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Posts Tagged ‘photo’

How did we get halfway through May already? It’s time to mention I’ll be taking my first break in six years between May 26 and June 6. We’ll be in Sweden. I’ll try to blog, but you never know.

It sure will feel strange not to post. I have put something up on this site every day since May 2011!

But before I leave, I have other things to share, including today’s photos. The first two are from the giant mural in Dewey Square, Boston — the latest in the Greenway’s ongoing series. The featured artist this time is Mehdi Ghadyanloo from Iran, where he is known for upbeat murals.

The next photo shows a WPA mural in the Arlington, Mass., post office. John pointed me to it after he saw my recent post “Hunting Down WPA Art.”

Then comes another of my shadow photos. Can’t resist shadows. That one is followed by tree-stump mushrooms and dogwood. Can’t resist mushrooms either.

The four Providence photos that follow attest to the fact that the city finally experienced a sunny Tuesday morning (the first since February). Blackstone Park is the location of the Indian shelter and the fallen birch tree with the mysterious yellow plastic strips (art?). Nearby was a wondrous carpet of pink petals and an early rower on the Seekonk River.

Finally, I wanted to show you my lilac progression. With muse.

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I hope you’ll enjoy these photos and some explanations. The only one I didn’t take myself is the photograph of a dime.

Here’s the story of that. A couple days after the temporary ban on travelers from seven countries was announced, the teacher in a refugee ESL class where I volunteer was teaching about money — what different coins and bills are worth, whose picture is on them, what the words say, and so on. On her big video screen, she pointed out the phrase gracing the dime, “E Pluribus Unum,” and since I’d had Latin, I translated it as “Out of Many, One.” Sure did seem timely.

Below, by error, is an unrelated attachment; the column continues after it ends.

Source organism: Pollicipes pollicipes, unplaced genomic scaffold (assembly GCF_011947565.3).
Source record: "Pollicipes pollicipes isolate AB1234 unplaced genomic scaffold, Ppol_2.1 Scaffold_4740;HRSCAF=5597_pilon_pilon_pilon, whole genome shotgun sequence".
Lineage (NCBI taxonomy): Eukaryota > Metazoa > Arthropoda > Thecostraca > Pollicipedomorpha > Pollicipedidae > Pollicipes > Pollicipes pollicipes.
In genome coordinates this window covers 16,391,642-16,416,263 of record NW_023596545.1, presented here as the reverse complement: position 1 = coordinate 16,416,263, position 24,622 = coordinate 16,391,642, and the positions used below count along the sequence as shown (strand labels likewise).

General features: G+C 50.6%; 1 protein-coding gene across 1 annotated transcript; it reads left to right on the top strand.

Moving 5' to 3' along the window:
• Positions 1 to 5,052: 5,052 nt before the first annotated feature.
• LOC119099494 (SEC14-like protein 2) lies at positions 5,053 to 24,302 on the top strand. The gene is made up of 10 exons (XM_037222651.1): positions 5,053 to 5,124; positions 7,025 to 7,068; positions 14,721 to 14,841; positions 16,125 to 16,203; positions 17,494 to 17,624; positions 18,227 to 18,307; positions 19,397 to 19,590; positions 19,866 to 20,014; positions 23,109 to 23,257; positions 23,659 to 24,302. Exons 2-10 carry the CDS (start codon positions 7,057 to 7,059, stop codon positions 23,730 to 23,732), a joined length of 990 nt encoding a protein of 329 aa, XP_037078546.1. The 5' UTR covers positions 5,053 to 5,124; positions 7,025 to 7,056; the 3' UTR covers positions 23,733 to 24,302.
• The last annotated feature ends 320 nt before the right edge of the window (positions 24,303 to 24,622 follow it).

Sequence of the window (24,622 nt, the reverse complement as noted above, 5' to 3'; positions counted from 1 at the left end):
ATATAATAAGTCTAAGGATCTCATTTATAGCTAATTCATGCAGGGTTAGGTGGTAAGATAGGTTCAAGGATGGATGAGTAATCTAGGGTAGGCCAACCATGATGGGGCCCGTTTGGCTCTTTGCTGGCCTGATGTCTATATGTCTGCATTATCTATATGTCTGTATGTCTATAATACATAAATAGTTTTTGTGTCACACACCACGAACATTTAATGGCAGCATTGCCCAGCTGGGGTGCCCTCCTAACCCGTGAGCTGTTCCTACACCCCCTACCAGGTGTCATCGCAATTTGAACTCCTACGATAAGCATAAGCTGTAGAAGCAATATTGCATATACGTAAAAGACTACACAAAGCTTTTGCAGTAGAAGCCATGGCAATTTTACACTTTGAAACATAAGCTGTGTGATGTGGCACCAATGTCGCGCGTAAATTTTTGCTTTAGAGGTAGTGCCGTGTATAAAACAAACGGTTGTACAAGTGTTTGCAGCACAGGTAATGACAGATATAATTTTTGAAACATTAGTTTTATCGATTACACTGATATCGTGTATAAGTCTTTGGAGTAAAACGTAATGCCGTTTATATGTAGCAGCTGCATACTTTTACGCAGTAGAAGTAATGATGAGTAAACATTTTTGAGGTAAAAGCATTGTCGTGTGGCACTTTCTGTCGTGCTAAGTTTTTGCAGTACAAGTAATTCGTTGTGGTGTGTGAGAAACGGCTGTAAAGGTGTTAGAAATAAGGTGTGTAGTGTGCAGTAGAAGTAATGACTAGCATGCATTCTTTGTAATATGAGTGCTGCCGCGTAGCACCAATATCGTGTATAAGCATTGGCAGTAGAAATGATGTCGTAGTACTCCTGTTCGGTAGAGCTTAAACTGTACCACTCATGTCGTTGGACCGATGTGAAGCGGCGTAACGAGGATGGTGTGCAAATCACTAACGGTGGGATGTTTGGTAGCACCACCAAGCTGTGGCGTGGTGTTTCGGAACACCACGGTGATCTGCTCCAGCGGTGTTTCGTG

The sign from the January Women’s March was on a neighbor’s fence. The unprepossessing gray house, we recently discovered, was a Norwegian church in the 1800s. My husband had been telling his coffee group that he saw a sign by the Concord Post Office that said “Parking for Norwegians Only,” and someone told him, “Probably has something to do with the Norwegian church that used to be on Lang Street.” A Norwegian church was on Lang Street? That was a surprise!

The angry sky and the pictures of lichen need no explanation. The frosted window was taken last Friday, after our big storm.

The Frida Kahlo portrait was painted on a wall in the parking lot of Dorcas International, a refugee resettlement center in Providence.

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My latest photo round-up includes several from family members plus examples of my own fascination with shadows and light.

The first picture is from Erik’s mother in Sweden. I love that a Swedish gingerbread house was rendered in red board-and-batten style. Next is a funny sign about Norwegians that my husband shot in Concord. Then we have Suzanne’s photo of proto-skiers and another funny sign, this time in Vermont.

The old barn is next to the Ralph Waldo Emerson homestead. The house being torn down is the haunted one I have described before. Tearing it down revealed that it was actually haunted by a raccoon.

The six light-and-shadow photos depict a stuffed animal in bright sunlight, our front gate after a recent storm, Plato’s Idea/Form of a trash can and recycling bin, three green windows, chairs in the pocket park, and a surprising pattern of light on a window blind.

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I thought I’d collect some early-winter images, but an out-of-season iris decided to redefine early winter for me. The iris loves that Dunkin Donuts brick wall so much it decided to bloom. Then the temperatures went down into the teens.